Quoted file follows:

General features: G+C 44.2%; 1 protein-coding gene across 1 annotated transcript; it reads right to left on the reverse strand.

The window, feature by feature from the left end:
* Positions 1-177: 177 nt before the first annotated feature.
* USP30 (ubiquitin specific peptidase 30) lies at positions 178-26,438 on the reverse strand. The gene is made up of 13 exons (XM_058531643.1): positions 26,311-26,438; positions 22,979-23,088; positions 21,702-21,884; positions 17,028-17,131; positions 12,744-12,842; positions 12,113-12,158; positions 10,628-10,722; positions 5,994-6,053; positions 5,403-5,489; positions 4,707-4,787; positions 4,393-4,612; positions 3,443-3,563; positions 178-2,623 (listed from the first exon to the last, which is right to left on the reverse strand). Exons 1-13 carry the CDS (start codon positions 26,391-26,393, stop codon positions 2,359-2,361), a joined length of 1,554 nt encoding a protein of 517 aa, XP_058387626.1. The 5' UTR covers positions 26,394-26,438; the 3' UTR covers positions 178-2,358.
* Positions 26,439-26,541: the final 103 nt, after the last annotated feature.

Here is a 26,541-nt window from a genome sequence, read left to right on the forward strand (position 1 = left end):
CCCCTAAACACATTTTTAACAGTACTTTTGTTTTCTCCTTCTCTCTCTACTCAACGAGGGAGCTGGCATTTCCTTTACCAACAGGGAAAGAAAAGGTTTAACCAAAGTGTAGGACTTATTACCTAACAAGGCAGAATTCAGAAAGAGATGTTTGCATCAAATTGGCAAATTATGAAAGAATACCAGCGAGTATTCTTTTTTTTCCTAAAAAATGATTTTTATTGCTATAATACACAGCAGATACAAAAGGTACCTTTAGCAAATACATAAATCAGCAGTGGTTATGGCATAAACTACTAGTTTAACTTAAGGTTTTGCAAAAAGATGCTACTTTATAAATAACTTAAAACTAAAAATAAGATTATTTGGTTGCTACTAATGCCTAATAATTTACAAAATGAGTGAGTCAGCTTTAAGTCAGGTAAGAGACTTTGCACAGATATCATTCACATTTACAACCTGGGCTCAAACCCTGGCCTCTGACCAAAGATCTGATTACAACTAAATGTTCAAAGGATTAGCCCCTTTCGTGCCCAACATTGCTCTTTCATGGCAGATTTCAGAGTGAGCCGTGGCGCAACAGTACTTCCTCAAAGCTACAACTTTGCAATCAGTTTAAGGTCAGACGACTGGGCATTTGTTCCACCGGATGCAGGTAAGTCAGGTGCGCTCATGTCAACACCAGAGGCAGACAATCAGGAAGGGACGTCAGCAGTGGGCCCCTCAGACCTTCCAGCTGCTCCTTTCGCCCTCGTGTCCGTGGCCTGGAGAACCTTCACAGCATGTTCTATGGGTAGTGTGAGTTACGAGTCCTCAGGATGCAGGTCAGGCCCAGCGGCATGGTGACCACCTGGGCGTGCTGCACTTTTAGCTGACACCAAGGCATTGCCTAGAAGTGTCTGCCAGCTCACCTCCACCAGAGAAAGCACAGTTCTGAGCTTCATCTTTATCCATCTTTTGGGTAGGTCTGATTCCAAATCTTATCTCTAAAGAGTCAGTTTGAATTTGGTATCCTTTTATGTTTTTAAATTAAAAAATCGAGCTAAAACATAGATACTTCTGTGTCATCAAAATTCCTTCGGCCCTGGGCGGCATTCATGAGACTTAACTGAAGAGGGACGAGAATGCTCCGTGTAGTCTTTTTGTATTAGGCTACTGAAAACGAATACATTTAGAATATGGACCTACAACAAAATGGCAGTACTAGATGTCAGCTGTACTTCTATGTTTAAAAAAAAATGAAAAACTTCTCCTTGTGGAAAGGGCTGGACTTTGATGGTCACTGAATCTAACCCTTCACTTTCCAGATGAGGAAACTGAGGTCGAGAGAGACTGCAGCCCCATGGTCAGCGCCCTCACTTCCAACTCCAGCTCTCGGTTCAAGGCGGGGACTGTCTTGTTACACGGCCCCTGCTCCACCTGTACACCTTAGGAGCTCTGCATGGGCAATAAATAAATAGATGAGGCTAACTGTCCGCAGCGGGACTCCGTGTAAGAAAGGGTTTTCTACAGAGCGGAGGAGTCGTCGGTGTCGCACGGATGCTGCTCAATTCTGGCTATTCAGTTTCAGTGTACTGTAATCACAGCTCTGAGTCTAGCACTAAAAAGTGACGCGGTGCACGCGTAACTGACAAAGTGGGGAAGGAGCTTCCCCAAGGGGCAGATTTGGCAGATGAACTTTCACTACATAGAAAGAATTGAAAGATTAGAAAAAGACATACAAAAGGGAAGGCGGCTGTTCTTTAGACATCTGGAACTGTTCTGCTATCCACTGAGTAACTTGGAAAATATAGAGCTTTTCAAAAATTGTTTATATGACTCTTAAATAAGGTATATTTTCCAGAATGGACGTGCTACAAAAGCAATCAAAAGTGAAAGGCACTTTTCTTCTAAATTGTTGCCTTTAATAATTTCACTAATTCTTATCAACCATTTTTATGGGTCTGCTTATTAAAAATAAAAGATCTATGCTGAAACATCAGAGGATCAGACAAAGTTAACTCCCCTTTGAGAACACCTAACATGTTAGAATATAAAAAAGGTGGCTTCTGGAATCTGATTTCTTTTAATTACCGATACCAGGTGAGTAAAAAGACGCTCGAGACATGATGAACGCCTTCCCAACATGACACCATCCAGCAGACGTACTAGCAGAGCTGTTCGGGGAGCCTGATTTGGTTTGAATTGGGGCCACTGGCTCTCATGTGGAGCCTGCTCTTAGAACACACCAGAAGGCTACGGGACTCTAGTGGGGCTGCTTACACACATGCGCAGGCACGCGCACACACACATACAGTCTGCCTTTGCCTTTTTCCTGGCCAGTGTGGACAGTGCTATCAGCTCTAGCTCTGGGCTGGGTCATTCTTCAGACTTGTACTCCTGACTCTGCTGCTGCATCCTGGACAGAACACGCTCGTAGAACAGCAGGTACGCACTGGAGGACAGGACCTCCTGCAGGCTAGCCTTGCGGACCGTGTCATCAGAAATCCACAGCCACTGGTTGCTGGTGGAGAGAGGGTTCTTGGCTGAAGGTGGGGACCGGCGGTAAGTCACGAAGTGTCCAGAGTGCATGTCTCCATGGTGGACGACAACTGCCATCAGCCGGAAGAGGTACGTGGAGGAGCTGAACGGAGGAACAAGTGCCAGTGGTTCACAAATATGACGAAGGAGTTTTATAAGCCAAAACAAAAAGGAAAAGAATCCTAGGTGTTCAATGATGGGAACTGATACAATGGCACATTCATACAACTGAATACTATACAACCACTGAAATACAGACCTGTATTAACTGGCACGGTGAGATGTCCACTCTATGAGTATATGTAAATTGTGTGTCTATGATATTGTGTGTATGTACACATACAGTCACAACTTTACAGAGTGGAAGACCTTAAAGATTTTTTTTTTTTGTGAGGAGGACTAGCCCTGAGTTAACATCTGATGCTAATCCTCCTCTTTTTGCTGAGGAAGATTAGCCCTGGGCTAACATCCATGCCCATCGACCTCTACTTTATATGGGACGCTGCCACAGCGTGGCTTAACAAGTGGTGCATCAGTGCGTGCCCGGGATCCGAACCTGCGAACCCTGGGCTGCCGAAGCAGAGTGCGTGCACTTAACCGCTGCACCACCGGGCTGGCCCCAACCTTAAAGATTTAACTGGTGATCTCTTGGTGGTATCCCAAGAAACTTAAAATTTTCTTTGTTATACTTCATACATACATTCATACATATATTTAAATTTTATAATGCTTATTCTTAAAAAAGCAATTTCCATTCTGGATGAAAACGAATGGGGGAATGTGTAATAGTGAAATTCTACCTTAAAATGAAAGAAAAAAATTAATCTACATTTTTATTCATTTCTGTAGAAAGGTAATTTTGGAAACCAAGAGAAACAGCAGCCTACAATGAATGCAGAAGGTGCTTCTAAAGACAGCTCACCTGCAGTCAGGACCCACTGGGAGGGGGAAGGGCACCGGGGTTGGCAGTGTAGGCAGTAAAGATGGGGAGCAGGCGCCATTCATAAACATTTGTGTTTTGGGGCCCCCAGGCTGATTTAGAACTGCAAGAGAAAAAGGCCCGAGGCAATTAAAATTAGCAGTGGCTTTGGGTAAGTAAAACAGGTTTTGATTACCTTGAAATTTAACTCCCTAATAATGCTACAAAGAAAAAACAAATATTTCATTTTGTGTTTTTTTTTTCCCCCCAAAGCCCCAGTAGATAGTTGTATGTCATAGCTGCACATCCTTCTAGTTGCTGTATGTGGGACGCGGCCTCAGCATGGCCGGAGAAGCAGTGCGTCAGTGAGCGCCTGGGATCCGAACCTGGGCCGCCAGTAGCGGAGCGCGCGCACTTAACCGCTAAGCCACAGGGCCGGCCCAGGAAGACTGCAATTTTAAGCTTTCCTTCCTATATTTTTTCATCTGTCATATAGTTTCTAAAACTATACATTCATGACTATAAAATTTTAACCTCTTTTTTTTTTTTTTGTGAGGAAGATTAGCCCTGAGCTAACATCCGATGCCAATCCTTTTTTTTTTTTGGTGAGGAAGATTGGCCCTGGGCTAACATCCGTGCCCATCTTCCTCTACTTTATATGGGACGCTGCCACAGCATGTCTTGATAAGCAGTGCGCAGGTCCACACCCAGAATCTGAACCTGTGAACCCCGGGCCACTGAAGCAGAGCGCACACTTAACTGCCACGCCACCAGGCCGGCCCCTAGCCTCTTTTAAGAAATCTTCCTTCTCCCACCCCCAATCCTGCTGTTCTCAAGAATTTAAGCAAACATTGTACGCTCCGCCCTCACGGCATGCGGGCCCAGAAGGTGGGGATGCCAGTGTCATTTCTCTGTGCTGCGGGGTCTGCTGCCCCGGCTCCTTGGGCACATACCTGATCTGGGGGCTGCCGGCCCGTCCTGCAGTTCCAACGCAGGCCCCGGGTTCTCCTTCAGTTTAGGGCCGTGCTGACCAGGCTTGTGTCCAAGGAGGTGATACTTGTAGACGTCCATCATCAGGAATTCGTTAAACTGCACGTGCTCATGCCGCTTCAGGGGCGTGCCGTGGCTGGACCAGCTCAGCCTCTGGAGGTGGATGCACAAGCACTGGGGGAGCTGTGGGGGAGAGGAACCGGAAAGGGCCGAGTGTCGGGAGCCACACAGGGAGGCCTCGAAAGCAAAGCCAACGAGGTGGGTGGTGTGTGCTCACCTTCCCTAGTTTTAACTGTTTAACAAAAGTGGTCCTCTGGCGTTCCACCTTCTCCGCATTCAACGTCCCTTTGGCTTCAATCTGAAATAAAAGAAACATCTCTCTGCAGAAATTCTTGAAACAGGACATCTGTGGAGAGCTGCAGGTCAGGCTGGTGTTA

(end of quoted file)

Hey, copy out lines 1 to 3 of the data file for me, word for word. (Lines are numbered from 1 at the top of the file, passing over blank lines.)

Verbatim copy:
General features: G+C 44.2%; 1 protein-coding gene across 1 annotated transcript; it reads right to left on the reverse strand.

The window, feature by feature from the left end:
* Positions 1-177: 177 nt before the first annotated feature.